Amsterdam Beats Milan to Host EMA
Amsterdam, the Netherlands, has won the much-coveted prize of providing a new home for the European Medicines Agency (EMA) and its nearly 900 employees, beating out last-round rival Milan, Italy. The agency said it would “begin working immediately” with the Dutch government to ensure a successful move to Amsterdam by March 2019, when the UK is slated to leave the EU.
The EU’s General Affairs Council announced the decision on the relocation of both the EMA and the European Banking Authority (EBA) on Nov. 20. Both agencies were forced to leave their current bases in London due to the UK’s June 2016 vote to exit the union (Brexit).
Although the Dutch prime minister, Mark Rutte, said Amsterdam getting the nod was thanks to his country’s “diplomatic efforts,” the Council said the Dutch city and Milan had an equal number of votes in the final round, with the winner pulled out of a bowl. Copenhagen, Denmark, landed in third place and Bratislava, Slovakia, in fourth.
Altogether 19 cities, including Goteborg, Sweden; Lille, France; and Bonn, Germany initially competed to host the EMA. Dublin, Ireland, withdrew its candidacy before the final round. The elimination of Bratislava in the first round was a blow to east European member states’ hopes of finally getting an EU agency.
Commenting on the choice, Guido Rasi, the EMA’s executive director, said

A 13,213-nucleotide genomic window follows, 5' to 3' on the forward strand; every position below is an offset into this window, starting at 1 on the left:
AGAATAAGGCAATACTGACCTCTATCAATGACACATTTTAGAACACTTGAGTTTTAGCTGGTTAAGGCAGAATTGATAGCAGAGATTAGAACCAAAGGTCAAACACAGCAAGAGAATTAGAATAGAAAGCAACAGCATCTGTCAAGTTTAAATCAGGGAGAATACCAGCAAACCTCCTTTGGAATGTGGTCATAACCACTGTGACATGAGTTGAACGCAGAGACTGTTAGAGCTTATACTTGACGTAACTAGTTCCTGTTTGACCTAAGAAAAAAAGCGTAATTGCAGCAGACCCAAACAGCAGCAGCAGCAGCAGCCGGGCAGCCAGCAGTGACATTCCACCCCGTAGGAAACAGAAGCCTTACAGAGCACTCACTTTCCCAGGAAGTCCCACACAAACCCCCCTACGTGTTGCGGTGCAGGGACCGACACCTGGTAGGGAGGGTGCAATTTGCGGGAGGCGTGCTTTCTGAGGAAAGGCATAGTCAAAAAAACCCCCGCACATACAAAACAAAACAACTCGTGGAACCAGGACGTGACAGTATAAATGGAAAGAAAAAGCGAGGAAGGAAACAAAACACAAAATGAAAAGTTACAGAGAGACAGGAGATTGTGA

“Amsterdam ticks many of our boxes,” offering “excellent connectivity and a building that can be shaped according to our needs.” He said internal surveys showed that a “large majority” of EMA staff” would be willing to move to the city.
Tomas Drucker, Slovakia’s health minister, criticized the decision for Amsterdam as “strictly political,” adding that it is “not fair” and “not a good message for Europe’s inhabitants.” An EMA internal survey revealed that more than 70% of staff would have declined to move to the Slovakian capital.
Some commentators noted slyly that the cities chosen for both the EMA and EBA were in the easiest commuting distance from London, while others pointed to the enormous lobbying effort made by officials from the Netherlands and France. At one point, Frankfurt, Germany and Dublin, both of which also lobbied heavily, were seen as the front -runners in the EBA competition.
The EMA will begin its collaboration with the Netherlands by establishing a joint governance structure to steer and oversee the relocation project. In early December, the agency said it will publish a monitoring chart on its website that will allow interested parties to track the progress made.
Behind the scenes, many pharmaceutical players expressed concern that unraveling the marketing licenses for the around 2,400 drugs sold in the EU after the UK leaves may prove a bigger problem than moving headquarters. Rasi hinted in the aftermath of the vote that efforts to redistribute the responsibilities currently handled by the UK’s national regulator, the Medicines and Healthcare products Regulatory Agency, for the EMA were already in progress.